Galilee vs. Jerusalem

I have only been here less than 24 hours, but I already feel that Galilee makes a different sort of impression, at least on a modern Christian of the liberal and/or Protestant variety.

Jerusalem exemplifies the overlay of subsequent history in the very layer upon layer of city, stone, and soil. Its churches cover over any historical traces with edifices and icons that symbolize the obscuring of history by subsequent dogma, piety and theology. It testifies clearly to the need to dig beneath the surface to get at the past, to find what you are looking for.

Galilee, on the other hand, has the sea and the Jordan River. It is not the same water, but since you never step in the same river twice, this was something that has always been true. But we can still speak of it as the same lake and the same river.

Both regions have places where he could have walked, spoken, and interacted with people. And I think it is important to try to imagine Jesus walking through the Old City of Jerusalem, being addressed by hawkers, and not merely standing in large open squares preaching.

Still, in the Galilee more seems to lie in plain sight, near the surface, just like the sarcophagi that one can see in plain view at the side of one road I drove on – neither buried by the ages and hidden from view, nor carried off to a museum.

Nevertheless, everywhere you walk in the Holy Land, you are stepping on history – sometimes more literally and more directly than others. And so are the different impressions made by Galilee and by Jerusalem about history, about aesthetics, about different sorts of piety, or are all three inseparable when it comes to how a human being responds to a particular location?

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  • Pat & Jim Barton

    When my submarine traveled to Israel in 1997 I visited these sites with my shipmates.   I had the exact same impression re: Jerusalem and Galilee.

  • Brian

    Although I have never stepped foot on the ‘holy’ land, I think I would have the same impression as you regaurding the feel of the different areas that make it up. I on one hand can appreciate the grassy feilds of Galilee for it’s undisturbed quality. There is a different feel to it than the kind you would get in Judea. And despite it being different from what I’m usually used to, I guess I can warm up to it. As for Jerusalem and it’s surrounding areas, I like how every single step you take in it is literal history. But against you James, I for one sort of like the churches and the icons. They’re my culture. And although I have a growing appreciation for cultures diffent than my own [like in Galilee] it’s still admirable. I mean how can one not be impressed by the Holu Sepulchre? Or the remains of the wall that once enclosed the Holies of Holies?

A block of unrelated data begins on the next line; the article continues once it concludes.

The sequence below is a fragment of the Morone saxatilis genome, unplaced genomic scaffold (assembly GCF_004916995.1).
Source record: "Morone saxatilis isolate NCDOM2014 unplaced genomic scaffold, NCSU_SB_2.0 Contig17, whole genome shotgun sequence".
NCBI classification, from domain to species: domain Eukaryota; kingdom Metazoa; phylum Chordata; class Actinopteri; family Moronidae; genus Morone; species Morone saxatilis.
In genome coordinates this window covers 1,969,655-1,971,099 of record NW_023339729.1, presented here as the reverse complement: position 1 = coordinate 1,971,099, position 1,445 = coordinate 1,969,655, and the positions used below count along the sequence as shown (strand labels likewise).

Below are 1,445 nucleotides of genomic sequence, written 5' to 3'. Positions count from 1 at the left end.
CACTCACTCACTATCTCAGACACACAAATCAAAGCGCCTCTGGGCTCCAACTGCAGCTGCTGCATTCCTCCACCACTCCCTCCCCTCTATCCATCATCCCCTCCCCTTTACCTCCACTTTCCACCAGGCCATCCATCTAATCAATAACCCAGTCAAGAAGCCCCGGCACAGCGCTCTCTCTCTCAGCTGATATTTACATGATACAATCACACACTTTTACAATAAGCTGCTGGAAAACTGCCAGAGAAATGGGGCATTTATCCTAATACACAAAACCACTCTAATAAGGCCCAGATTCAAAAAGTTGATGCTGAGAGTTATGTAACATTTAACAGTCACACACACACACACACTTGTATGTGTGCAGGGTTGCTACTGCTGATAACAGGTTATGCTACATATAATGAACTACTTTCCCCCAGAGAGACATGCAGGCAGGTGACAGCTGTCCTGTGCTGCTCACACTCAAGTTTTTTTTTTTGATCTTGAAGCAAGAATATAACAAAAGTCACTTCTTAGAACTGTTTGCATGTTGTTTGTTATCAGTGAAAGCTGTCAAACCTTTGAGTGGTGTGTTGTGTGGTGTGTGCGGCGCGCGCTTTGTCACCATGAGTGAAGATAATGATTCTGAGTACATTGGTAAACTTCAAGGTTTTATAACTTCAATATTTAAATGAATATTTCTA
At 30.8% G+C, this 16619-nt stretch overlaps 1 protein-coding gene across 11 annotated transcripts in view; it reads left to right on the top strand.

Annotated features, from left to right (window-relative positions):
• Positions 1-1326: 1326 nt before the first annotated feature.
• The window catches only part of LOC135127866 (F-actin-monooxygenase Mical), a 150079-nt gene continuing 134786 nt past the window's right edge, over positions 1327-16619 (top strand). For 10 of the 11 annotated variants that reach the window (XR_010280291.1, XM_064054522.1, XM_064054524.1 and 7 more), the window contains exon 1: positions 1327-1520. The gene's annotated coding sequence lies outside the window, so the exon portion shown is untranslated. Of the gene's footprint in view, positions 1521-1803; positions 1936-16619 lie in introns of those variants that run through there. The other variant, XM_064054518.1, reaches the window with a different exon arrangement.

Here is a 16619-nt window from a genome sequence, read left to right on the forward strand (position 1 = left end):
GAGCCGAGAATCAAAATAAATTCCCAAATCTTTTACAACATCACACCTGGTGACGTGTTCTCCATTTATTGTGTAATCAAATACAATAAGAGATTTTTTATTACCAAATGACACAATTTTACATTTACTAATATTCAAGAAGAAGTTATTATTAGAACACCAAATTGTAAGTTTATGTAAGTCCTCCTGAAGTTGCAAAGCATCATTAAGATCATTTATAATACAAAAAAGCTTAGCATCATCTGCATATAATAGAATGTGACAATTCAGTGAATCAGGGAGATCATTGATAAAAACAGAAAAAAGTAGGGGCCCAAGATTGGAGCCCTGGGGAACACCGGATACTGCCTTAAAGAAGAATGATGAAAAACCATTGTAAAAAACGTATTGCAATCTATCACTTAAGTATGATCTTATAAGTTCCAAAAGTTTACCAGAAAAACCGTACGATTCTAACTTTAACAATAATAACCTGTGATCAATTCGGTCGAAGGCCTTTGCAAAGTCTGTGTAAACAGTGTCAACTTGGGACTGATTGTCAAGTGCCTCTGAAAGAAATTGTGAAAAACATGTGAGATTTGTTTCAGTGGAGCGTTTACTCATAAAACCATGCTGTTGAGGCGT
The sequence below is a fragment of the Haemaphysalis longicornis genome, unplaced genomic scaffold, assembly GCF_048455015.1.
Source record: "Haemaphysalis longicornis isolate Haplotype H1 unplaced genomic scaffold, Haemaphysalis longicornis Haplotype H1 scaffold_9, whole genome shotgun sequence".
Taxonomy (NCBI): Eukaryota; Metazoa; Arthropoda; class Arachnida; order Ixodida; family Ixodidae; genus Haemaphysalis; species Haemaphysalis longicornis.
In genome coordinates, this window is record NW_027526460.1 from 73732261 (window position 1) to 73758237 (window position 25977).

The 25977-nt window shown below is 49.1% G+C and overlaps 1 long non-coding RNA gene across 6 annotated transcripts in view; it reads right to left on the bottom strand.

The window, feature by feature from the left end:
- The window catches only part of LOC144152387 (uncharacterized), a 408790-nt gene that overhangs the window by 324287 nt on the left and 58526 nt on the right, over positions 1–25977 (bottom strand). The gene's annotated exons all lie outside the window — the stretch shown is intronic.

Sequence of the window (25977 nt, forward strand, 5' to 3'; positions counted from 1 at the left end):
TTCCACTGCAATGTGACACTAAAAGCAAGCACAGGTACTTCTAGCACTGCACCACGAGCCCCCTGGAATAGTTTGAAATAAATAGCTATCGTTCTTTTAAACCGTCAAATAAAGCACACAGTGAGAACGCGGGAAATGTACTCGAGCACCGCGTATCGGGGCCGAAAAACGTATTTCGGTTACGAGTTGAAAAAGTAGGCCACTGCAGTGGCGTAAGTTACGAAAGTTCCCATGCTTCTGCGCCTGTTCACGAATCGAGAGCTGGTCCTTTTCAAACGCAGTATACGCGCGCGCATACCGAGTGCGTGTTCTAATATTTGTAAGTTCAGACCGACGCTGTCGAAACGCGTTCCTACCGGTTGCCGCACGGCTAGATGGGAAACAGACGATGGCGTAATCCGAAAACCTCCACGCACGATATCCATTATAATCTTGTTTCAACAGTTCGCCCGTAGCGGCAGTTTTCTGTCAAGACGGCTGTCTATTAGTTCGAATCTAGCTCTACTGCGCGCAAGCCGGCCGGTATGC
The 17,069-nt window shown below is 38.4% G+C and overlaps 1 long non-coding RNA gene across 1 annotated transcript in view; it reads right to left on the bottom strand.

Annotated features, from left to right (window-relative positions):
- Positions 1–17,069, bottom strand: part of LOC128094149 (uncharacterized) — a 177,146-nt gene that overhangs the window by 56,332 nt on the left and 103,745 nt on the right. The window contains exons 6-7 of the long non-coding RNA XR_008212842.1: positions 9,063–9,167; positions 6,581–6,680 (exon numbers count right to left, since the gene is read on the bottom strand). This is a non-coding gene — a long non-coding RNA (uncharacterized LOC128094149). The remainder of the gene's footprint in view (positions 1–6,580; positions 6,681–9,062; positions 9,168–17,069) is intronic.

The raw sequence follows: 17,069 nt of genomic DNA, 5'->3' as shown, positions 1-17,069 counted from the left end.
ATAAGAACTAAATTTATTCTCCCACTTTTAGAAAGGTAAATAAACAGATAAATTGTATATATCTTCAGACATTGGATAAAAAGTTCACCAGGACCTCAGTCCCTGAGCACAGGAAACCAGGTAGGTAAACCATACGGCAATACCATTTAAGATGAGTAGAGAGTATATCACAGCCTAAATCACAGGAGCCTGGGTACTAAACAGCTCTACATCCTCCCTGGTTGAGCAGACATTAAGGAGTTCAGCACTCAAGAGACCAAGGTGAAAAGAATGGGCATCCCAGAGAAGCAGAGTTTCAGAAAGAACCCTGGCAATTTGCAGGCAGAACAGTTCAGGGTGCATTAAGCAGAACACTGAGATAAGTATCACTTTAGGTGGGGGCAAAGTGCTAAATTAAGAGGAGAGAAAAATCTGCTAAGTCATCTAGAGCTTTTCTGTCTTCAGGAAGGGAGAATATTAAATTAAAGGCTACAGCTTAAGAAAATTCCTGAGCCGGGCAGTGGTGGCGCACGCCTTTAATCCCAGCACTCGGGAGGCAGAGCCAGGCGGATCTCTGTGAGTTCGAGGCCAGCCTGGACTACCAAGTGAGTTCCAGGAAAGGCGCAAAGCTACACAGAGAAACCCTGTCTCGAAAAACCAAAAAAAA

• Anonymous

    I guess the difference between Jerusalem and Galilee is a little like, academic investigation (reason) and simplistic “faith”….I can’t imagine a “second nativete”, as I don’t choose it. I choose a revelation that is reasonable, not unreasonable.

    History isn’t for those that want simplicity. These want “community”, identity, and belonging. History is about how others in their own way saw and experienced reality. But, how they saw and experineced reality is not reality itself….This is why “truth” is relative and “beauty” is in the eyes of the beholder.

    The “Outsider Test of Faith” is not embraced for the simple, but for those that want to be as close to fair as possible, it is. Man’s attempt to seek after and grasp things he does not understand. These are the things that make for discovery in the real world of anthropology, political science, psychology, sociology, natural sciences, archeology, history of traditions ancient history, and every other discipline in the Academy….

  • Geoff Hudson

    Incidentally, I had a long, and frank discussion with an Eldad Keynan in 2009/2010 here  I knew he lived in Israel because he told me.  Otherwise, I had no idea who he was, and now it turns out that he is your friend. My thoughts have changed only a little from then.  Shortly after, the ASOR changed the blog software and slightly messed-up the discussion. Do you think you could facilitate me getting in touch with Eldad?